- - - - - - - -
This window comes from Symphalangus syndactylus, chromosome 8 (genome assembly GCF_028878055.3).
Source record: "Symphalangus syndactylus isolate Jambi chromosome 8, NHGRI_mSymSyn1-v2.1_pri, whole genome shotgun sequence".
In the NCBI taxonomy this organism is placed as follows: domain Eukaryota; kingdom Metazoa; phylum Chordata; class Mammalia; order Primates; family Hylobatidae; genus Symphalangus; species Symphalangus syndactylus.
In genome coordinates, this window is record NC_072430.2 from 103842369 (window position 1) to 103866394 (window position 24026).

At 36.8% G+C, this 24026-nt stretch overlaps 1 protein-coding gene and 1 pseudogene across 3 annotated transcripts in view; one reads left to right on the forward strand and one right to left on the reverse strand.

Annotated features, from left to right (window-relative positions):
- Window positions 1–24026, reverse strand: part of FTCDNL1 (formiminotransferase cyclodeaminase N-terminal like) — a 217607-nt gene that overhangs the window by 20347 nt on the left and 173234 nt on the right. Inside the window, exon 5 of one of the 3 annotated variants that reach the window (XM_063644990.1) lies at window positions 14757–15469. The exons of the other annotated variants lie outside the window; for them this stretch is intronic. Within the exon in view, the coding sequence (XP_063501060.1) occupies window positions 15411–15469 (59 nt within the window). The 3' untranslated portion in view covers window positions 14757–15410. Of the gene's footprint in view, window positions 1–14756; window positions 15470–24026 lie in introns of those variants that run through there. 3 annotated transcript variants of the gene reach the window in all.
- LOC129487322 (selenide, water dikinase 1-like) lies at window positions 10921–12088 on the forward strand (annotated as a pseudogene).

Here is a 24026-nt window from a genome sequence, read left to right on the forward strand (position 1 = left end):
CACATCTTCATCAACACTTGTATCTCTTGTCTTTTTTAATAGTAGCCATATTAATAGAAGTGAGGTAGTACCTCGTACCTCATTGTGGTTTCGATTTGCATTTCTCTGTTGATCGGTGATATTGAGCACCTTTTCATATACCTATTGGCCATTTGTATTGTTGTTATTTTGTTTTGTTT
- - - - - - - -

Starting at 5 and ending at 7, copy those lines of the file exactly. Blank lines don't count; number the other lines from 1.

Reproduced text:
At 36.8% G+C, this 24026-nt stretch overlaps 1 protein-coding gene and 1 pseudogene across 3 annotated transcripts in view; one reads left to right on the forward strand and one right to left on the reverse strand.

Annotated features, from left to right (window-relative positions):
- Window positions 1–24026, reverse strand: part of FTCDNL1 (formiminotransferase cyclodeaminase N-terminal like) — a 217607-nt gene that overhangs the window by 20347 nt on the left and 173234 nt on the right. Inside the window, exon 5 of one of the 3 annotated variants that reach the window (XM_063644990.1) lies at window positions 14757–15469. The exons of the other annotated variants lie outside the window; for them this stretch is intronic. Within the exon in view, the coding sequence (XP_063501060.1) occupies window positions 15411–15469 (59 nt within the window). The 3' untranslated portion in view covers window positions 14757–15410. Of the gene's footprint in view, window positions 1–14756; window positions 15470–24026 lie in introns of those variants that run through there. 3 annotated transcript variants of the gene reach the window in all.